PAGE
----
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Showing posts from March, 2016

The Migrant Birds of Chuping Grassland Feb'16 - PART 2

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There are many things in the universe which science has yet to find an answer - like why some people do not like to put on the indicator light when changing lanes? or why it appears that Singapore has more rare birds visiting them frequently? or perhaps why all planets are round and not square or triangle in shape? When science can't find an answer to a phenomenon then the spiritual perspective will usually fill the void. 
Unlike some migrants birds which may have took off as early as February, some of them have preferred to stay a little bit longer - either due to the reason that they have arrived later during the autumn migration or perhaps they are filling their fats and strengthening their flight muscle before embarking their arduous journey home. Here are some of the migrant birds which are still around in mid February:
What a beauty ! Basking herself in the glory of the early morning sun rays. 

This is what happens when you have forgotten to change the aperture in your came…

The Migrant Birds of Chuping Grassland - Feb'16 - PART 1

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Spring is in the air and it marked the start of an epic avian migration ever witnessed in this part of the hemisphere. By the time you read this post, the raptors of Pulau Rupat have already started their journey en-masse just like some of the wildebeest of Tanzania albeit in a slightly smaller scale. What triggers them (the birds) to start this epic journey? Do they follow the same route back to their breeding grounds? Are they all migrating at the same time? These are some of the intriguing questions which are often posed to the scientific community.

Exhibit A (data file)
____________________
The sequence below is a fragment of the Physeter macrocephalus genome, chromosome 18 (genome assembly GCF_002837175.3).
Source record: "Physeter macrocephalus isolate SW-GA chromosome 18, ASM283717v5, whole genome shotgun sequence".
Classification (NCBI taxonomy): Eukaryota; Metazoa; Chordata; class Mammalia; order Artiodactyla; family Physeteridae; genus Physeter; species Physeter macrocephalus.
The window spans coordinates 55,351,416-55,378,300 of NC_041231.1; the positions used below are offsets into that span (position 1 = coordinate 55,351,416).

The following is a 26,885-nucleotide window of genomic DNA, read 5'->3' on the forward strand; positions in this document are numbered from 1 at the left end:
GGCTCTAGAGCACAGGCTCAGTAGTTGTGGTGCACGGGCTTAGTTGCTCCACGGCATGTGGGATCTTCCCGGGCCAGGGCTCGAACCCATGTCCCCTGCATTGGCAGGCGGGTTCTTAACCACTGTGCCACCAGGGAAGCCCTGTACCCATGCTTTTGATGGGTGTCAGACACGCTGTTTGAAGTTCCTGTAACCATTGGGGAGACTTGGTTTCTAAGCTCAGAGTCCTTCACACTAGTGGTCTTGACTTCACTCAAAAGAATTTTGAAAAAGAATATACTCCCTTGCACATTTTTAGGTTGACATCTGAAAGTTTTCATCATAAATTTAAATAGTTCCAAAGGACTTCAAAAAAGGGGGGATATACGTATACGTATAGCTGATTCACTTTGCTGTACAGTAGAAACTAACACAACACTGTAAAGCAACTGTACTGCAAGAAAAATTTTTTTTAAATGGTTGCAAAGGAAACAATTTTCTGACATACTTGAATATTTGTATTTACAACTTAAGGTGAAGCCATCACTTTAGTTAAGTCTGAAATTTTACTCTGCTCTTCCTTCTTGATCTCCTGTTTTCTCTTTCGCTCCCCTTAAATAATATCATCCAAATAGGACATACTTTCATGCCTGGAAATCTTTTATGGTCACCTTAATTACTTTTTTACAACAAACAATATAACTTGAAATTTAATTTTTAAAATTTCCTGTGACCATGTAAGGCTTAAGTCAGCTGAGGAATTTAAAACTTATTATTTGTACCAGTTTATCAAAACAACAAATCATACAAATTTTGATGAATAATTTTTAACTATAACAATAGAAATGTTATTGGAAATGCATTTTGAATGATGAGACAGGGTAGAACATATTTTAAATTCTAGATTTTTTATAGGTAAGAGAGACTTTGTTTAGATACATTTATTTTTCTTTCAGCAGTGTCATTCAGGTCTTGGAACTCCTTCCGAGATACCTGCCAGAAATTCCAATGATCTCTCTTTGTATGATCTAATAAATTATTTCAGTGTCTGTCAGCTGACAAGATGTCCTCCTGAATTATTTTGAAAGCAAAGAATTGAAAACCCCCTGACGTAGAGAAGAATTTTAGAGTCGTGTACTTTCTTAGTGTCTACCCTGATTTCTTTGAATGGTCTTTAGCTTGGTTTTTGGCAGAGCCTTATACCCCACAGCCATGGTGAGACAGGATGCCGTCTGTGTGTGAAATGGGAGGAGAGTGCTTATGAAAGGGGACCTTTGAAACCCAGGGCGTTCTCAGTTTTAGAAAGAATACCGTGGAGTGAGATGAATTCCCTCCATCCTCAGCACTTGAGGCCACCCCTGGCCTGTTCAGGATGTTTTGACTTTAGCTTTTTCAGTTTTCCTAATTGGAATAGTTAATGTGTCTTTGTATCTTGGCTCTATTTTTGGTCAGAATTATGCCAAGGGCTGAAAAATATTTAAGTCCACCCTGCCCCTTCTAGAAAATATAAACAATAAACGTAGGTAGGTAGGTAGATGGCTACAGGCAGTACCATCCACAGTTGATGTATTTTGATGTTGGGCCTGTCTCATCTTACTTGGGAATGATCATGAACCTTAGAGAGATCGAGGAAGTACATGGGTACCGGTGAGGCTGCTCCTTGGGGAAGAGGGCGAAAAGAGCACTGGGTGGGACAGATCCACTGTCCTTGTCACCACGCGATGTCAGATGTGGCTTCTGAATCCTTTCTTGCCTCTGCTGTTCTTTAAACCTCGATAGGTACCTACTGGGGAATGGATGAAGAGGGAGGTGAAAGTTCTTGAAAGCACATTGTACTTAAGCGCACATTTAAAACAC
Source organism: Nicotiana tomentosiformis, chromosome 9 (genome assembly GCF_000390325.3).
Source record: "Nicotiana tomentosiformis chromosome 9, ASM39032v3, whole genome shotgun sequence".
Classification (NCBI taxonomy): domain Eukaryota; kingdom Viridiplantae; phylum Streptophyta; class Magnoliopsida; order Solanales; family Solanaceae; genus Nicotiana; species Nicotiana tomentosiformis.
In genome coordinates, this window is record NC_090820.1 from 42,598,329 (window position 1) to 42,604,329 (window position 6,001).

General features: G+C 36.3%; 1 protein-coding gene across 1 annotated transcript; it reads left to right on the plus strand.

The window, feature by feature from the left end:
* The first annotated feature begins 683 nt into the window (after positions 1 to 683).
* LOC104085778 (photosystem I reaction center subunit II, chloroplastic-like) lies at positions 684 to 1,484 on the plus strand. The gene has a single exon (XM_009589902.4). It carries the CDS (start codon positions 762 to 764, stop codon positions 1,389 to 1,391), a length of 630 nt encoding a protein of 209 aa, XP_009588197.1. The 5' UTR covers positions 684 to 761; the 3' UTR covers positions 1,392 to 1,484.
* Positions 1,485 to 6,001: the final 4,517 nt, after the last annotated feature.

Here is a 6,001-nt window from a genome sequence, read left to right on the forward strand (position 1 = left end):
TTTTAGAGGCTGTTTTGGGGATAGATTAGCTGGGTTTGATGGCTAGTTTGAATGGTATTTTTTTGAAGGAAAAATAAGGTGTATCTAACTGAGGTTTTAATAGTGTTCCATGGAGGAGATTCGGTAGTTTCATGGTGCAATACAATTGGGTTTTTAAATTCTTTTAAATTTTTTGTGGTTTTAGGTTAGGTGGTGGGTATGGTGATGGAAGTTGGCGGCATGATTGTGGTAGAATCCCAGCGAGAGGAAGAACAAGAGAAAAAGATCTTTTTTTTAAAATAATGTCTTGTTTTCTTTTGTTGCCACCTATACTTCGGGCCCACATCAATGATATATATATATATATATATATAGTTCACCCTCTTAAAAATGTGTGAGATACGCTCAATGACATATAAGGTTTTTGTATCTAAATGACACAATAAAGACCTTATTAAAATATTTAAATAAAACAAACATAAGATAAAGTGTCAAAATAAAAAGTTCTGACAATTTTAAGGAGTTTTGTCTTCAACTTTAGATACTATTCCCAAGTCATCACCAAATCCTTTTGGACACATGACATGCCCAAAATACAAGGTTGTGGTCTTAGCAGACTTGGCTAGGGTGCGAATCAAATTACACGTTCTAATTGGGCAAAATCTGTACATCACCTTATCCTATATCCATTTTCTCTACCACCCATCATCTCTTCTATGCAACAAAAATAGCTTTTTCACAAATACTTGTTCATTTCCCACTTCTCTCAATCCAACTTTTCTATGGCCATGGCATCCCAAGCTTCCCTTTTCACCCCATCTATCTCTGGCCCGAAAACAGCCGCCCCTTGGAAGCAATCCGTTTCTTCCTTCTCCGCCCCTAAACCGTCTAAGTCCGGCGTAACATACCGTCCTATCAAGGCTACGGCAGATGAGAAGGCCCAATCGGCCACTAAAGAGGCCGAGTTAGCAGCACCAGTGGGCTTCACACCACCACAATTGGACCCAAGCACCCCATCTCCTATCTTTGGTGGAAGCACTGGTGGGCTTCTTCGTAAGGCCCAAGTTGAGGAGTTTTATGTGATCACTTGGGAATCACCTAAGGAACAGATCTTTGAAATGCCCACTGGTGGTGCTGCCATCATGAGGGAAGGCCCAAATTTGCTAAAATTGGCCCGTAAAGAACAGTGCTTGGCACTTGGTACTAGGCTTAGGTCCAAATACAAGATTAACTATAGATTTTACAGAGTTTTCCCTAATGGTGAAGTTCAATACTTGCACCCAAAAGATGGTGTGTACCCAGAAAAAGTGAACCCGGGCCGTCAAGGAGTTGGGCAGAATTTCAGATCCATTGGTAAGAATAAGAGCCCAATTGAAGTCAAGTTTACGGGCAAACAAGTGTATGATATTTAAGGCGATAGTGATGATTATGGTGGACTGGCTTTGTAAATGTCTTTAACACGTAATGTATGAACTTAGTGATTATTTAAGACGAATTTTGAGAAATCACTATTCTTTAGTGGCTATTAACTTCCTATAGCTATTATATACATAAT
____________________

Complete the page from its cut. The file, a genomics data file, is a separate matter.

As a self-trained birdwatcher, i have always tried to find an answer to those questions. Perhaps i could find some of them in this vast grassland.
From its features (greyish head and dark brown eyes), this OHB is certainly an adult male orientalis. (common morph). There were two of them and they were flying just above the tree tops and heading towards east. Question: could they have been heading for 'home' or are they just som…

Identification of Swiftlets and Swallows (PART 2)

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Unlike the earlier swiftlets (Germani and Fuciphaga), majority of swallows are more conspicuous in their plumage. Barn Swallow was one of them. 
A photo of a juvenile Barn Swallow with all the typical features associated with it - pale face and pale chest area, whitish underparts and shorter tail streamers (partly hidden)
This could be a sub-adult female
Another juvenile

You can see the little white patch at the base of its streamers.

Although the above photos were mainly juveniles, you should somehow able to differentiate them out from other swallows. However things may get a bit complicated if you wish to go a bit deeper into identifying its subspecies. Here is what i meant.
This could be the common Hirundorustica - pinkish underparts/body. Apparently there are six (6) recognised subspecies but at the moment i believe only two subspecies occur in Malaysia.
Could this be the more rarer H. tytleri ? This photo was taken in Chuping, Perlis. 
Here are some recent photos of a Barn Swallo…